Psychoeducation & CBT expert, Kimberly Morrow

The Importance of Psychoeducation in CBT

A key part of cognitive behavioral therapy (CBT) is psychoeducation. And, it begins during my first session with clients. After the initial evaluation, I use the last 15 minutes of our session for psychoeducation.  I teach them about their symptoms, their diagnosis, and how CBT can help. 

While this may be a client’s first experience with psychoeducation and CBT, it will not be their last.  Through their time under my care, I will continue to strengthen their understanding of the therapy model. 

Why? We know that cognitive behavior therapy is the current gold standard of psychotherapy. And, we know that one reason for this is psychoeducation.  Once clients have an understanding of CBT and how it works, they find it easy to apply CBT to their lives, outside of therapy sessions.  As with so many things in life, it’s practice that helps us (and your clients) get better.

There are many places where psychoeducation plays an important role in a client’s treatment.  Here are few ways to combine it into your CBT practice.

At the end of each session, I ask my clients what they have learned and encourage them to write it in their therapy notebook. I also encourage them to share what they learned with family and friends. After all, teaching others helps reinforce what they’ve learned.

Psychoeducation can offer a path towards hope and is often a turning point in their treatment.

Educating your clients about depression, anxiety, or another disorder they may have, helps them to understand the facts and the evidence-based treatment. Education also helps them let go of fear while embracing hope and healing.  (Read our post, “The Power of Diagnosis”  for a powerful story on psychoeducation.)

Learning to identify distorted thoughts and how to challenge them can be eye-opening for your clients.

Instinctively, many people believe what their brains tell them. And, they are surprised to learn that just because they think something, doesn’t make it true. This is often a game-changing revelation for clients. Learn how in our class, Cognitive Behavior Therapy for Anxiety.

Teaching behavioral activation for depression or exposure and response prevention (ERP) for anxiety is crucial.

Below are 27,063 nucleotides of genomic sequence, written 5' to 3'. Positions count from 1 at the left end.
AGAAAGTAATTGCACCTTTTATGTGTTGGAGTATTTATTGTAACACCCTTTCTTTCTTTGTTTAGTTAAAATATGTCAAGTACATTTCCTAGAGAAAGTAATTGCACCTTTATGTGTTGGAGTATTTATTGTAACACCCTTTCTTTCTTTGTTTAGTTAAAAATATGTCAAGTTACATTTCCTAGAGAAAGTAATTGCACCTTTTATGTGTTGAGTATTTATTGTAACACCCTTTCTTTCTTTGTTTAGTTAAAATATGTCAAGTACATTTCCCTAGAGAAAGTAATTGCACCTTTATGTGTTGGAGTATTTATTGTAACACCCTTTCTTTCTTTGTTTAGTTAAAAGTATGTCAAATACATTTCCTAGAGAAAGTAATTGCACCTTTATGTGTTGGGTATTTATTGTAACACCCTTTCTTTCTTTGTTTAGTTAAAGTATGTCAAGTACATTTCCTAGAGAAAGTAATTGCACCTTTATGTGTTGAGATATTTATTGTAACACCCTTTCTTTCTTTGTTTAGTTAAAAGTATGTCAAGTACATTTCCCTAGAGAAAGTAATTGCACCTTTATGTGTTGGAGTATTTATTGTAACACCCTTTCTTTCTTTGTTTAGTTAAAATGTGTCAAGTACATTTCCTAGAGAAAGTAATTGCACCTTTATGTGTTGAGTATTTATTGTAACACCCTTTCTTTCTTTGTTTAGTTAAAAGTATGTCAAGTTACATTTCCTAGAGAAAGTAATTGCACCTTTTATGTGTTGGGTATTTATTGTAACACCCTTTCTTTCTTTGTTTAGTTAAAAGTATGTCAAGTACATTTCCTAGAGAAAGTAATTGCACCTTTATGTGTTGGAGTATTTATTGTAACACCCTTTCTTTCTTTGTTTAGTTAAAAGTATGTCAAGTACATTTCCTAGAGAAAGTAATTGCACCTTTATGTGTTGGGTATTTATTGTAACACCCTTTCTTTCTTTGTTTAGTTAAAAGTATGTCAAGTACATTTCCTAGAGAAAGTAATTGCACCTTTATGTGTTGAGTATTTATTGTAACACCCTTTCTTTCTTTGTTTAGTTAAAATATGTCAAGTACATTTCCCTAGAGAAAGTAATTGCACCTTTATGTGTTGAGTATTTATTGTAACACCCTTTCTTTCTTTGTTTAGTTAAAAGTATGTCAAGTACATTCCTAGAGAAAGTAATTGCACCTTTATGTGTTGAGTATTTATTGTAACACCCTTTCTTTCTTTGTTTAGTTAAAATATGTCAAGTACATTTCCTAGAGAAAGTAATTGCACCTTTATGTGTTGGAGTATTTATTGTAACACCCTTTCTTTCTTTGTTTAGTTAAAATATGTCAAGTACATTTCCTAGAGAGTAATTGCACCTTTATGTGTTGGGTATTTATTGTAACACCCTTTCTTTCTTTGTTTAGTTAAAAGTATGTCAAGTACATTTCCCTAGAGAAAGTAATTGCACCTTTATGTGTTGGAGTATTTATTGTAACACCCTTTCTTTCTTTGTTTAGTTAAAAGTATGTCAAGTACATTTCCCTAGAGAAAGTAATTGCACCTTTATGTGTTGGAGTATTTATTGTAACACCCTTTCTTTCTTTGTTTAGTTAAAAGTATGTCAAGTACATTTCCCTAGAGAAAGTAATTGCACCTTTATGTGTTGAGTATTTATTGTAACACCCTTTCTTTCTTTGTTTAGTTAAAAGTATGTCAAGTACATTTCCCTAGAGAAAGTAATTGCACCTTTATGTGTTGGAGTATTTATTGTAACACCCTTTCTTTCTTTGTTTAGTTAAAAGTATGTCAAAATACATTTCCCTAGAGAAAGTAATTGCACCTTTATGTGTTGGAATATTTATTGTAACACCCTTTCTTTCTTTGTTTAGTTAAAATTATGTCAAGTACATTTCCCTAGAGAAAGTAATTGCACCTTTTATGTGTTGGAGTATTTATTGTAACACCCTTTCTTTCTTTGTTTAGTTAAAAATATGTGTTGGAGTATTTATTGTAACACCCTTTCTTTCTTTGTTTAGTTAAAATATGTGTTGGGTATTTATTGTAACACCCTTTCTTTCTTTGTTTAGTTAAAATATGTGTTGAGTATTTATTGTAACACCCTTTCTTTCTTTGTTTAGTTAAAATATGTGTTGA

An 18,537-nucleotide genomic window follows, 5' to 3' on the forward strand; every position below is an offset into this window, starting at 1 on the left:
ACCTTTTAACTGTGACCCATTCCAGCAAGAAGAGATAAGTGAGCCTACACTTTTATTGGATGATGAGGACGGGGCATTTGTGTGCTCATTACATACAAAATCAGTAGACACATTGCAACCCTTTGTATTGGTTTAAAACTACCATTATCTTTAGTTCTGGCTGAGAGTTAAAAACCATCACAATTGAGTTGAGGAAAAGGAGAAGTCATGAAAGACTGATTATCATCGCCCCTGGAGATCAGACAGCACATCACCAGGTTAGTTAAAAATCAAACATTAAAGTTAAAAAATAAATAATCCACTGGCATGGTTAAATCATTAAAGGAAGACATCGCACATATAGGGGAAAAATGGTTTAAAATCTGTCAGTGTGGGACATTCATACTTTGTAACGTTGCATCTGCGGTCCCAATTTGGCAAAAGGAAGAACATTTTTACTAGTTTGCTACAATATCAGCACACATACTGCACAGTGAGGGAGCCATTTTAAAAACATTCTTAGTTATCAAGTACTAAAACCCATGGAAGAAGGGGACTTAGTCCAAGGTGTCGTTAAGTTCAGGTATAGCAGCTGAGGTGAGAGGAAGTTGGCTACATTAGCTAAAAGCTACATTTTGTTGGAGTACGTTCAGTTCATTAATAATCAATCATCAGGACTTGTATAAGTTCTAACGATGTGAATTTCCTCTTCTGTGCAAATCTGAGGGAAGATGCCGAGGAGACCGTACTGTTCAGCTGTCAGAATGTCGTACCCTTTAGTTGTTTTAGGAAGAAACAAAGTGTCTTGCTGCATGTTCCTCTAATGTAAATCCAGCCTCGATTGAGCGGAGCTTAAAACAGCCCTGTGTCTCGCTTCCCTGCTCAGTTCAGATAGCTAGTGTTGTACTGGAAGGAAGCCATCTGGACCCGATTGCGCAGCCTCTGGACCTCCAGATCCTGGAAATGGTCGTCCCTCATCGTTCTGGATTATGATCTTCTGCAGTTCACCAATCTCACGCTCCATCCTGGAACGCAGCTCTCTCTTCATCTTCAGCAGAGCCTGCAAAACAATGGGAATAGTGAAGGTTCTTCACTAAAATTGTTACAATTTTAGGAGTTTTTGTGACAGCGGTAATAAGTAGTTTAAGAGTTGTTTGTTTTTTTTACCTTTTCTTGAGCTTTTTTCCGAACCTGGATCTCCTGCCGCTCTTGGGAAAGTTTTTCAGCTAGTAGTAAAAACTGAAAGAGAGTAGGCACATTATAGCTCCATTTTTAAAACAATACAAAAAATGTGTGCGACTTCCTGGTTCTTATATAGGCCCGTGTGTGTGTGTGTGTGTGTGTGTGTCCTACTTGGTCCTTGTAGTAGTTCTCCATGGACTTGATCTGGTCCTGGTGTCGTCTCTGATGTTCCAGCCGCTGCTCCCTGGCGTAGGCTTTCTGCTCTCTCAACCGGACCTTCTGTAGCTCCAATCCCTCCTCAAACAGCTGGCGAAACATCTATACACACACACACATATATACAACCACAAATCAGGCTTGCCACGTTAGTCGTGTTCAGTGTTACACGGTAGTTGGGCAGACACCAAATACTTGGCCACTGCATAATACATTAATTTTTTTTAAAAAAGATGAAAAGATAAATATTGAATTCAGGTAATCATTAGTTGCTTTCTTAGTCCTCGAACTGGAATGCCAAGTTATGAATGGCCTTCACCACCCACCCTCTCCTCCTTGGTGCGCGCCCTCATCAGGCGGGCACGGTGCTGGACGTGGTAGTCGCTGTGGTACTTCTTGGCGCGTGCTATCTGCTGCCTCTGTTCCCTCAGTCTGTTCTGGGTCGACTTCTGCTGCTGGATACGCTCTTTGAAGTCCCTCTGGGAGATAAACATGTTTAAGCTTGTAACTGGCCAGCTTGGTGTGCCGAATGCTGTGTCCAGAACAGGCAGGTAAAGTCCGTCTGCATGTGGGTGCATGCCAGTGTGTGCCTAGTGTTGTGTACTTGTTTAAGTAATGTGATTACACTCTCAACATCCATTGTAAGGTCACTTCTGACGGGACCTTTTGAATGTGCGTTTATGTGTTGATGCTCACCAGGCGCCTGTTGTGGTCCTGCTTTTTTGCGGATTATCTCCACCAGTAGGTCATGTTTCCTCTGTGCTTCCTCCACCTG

Often, we explore abstract ideas with our clients, but we fail to help our clients apply them. In vivo exposures teach our clients, first-hand, how to face their fears without giving anxiety power.  Without this type of psychoeducation, clients often don’t follow through with their homework. Or if they do, they are less likely to have success.

Psychoeducation about CBT encourages neuroplasticity.

Explaining what happens in the brain to cause symptoms helps your clients. It helps them to better understand their disorder. And, it helps them understand what they can do to create new circuits in their brain. Even my youngest clients enjoy my drawings of their brains and learning what they can do to teach their brains a better way.

How I End My CBT Sessions to Reinforce Learning

At the end of each session, I ask my clients what they have learned and encourage them to write it in their therapy notebook. I also encourage them to share what they learned with family and friends. After all, teaching others helps reinforce what they’ve learned.

Learn More About Psychoeducation & CBT

Learn more about psychoeducation and CBT in our book, CBT for Anxiety: A Step-By-Step Training Manual for the Treatment of Fear, Panic, Worry and OCD.  Elizabeth and I have included dozens of reproducible worksheets, exercises, and handouts to share with clients and their families. CBT for Anxiety is a clear and practical workbook that gives you immediate tools to motivate, encourage, and effectively treat even your more anxious clients.

Cognitive Behavior Therapy & Psychoeducation Resources

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